Monday, 1 April 2013

Chocolate and Chick Pea Cabaret?!

Proud mum Rose, with new pup Hugo
We met at Annie’s, to discuss Rob's latest offering -- the closing chapters of his new novel The Sign. Chris announced that Rose had shown a preference for quality over quantity in delivering a litter of a single black-and-white Jack Russell puppy (see uncharacteristically cute illustration.) Linda was absent due to a headache, no doubt caused by the strain of the new pup’s arrival. Chris told us the puppy is called Hugo (after the Spurs’ goalkeeper, he says, but I think it's because Chris and Linda had been arguing over which of them should get up at night to check on the puppy: 'You go!', 'No, you go!')

Rob felt Annie’s appetising cake should be called something exotic (rather than simply 'Chocolate and Chick Pea Cake') in the style of the fantastical foods available at Auntie Faye’s Beach Cafe (Annie's children's book). Given the motif of Rob's novel, which draws heavily on the musical Cabaret, perhaps, ‘Annie’s Chocolate and Chick Pea Cabaret’ might have been suitable.

In our news roundup, Chris is reported to be stuck in the vicinity of chapter 19 (of his Karl Marx and Careful Driving), Annie’s Auntie Faye is in search of an agent, Izzie has found a mentor for her blogging activity (with her blog, The World According to Izzie now receiving up to 60 hits a day) and Rob continues his library talks, promoting his current book, No Mean Affair.

And so to The Sign. We all admired the skill with which Rob adopts different voices, using multiple narrative perspectives, but we all confessed to being confused. Chris wondered, 'Who the hell is the “Master of Ceremonies” narrating this bit?’ and Annie spoke for all of us when she said she found ' "the Sting Thing” difficult to cope with.'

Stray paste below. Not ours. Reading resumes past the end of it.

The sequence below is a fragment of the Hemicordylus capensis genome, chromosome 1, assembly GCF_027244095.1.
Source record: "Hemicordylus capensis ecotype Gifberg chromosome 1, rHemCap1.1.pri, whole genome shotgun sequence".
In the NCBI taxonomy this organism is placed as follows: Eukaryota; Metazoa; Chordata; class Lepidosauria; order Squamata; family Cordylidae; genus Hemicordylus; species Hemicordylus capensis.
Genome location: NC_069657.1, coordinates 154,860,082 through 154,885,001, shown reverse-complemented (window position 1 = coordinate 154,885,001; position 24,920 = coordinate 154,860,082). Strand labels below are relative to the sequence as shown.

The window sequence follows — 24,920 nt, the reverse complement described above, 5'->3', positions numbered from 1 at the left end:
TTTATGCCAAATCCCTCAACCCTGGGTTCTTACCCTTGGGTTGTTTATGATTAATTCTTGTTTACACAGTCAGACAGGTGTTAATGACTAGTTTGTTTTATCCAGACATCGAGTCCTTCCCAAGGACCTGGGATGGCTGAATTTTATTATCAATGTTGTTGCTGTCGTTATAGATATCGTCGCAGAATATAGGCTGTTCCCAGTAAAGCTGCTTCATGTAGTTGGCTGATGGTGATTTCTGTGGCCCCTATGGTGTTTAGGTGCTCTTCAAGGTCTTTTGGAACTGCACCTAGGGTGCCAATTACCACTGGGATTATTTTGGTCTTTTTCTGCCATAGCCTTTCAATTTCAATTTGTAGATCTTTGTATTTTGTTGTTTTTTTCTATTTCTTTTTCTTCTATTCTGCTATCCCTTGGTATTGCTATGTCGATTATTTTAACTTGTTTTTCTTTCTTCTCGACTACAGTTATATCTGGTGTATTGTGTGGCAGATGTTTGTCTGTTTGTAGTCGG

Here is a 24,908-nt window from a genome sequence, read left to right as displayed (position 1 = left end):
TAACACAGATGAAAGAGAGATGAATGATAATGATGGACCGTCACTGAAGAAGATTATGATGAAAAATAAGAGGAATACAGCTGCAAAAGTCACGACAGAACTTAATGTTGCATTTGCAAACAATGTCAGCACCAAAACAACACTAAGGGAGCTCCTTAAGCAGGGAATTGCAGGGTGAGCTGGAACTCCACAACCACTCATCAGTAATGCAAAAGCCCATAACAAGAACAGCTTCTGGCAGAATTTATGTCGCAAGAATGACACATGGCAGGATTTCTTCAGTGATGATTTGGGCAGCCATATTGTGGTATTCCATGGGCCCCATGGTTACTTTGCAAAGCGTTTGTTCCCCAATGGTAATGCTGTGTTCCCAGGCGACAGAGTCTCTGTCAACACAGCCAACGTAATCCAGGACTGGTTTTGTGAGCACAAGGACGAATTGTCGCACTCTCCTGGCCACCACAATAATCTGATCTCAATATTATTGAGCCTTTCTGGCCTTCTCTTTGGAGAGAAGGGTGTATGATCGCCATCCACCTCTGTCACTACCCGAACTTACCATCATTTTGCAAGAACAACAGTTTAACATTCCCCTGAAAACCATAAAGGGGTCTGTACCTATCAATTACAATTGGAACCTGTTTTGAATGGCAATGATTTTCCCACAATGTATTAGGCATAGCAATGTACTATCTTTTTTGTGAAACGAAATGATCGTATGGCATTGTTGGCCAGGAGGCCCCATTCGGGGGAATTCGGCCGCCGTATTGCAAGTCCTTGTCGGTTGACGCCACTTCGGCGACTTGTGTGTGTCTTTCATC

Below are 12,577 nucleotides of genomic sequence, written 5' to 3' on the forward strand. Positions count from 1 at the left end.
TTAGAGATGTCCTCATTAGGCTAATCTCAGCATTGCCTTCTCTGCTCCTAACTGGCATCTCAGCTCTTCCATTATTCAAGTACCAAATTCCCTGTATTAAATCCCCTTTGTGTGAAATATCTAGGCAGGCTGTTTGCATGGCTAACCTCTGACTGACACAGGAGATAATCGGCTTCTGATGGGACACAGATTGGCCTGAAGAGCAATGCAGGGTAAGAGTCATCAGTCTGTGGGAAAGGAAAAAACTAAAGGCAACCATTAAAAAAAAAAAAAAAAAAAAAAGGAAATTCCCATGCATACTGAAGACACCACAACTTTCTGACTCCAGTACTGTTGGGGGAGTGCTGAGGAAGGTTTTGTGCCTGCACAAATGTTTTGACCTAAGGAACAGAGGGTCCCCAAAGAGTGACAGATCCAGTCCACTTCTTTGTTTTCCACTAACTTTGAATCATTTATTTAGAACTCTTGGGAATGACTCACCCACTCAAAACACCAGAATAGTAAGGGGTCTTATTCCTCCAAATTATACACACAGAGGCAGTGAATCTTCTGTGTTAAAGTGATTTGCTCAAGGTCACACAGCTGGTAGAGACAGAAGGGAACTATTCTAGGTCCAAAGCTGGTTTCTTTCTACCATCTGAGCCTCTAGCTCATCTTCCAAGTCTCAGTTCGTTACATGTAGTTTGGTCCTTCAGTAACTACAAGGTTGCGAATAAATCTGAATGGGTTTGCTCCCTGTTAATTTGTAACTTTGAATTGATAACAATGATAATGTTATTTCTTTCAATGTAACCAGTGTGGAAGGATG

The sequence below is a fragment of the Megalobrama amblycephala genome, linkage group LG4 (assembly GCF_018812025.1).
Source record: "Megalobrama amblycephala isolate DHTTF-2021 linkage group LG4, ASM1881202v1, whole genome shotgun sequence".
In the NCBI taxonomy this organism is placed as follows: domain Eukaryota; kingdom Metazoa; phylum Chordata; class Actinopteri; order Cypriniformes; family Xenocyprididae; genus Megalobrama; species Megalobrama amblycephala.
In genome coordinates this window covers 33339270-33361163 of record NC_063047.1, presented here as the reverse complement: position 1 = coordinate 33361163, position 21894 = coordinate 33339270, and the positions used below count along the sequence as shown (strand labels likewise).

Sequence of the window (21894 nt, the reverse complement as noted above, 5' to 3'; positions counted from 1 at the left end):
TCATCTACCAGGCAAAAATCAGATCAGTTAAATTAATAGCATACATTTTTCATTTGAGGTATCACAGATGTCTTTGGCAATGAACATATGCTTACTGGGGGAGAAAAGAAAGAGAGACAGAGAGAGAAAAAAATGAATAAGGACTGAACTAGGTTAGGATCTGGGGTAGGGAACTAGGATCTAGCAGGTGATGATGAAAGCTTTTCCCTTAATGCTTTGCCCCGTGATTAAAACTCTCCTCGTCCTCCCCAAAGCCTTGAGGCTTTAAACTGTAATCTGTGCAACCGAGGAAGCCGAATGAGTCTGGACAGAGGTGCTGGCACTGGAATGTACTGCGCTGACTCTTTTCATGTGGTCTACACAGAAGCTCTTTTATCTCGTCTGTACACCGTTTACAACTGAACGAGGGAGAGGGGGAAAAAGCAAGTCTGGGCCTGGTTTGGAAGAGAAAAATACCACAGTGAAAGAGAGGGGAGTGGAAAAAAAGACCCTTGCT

Rob explained that ' "The Sting” has gone. The narration has gone to somebody else.' Considering that the previous working title had been The Sting Inside, we were all surprised to hear this. ' "The Sting” was too malignant,' said Rob. ‘I couldn't give him a sense of humour.' So now, the main narrator is the Master of Ceremonies character from the musical Cabaret, a figure Rob describes as 'a devilish comedian'.

Finally, the conversation turned unexpectedly away from Rob’s big themes of survivor guilt and destiny to the subject of interrobangs. An interrobang, for the uninitiated, is a non-standard punctuation mark in the form of a question mark superimposed on an exclamation point, used to end a simultaneous question and exclamation. The word apparently derives from a combination of ‘interrogation point’ (i.e. a question mark) and ‘bang’ (printers’ slang for an exclamation mark). I admitted to sometimes juxtaposing question marks and exclamation marks in my emails which, I suppose, is a kind of deconstructed interrobang. I hope you'll forgive me for starting this blog post as our meeting had ended, not with a whimper, but with an interrobang.


  1. Rob, isn't Hugo just the cutest?!

  2. Tone.
    Wasn't an interrobang one of the free gifts given away one week with Whizzer and Chips?

    1. You could be right. On the other hand, it could have been 'Beezer', 'Topper' or even 'Cor!'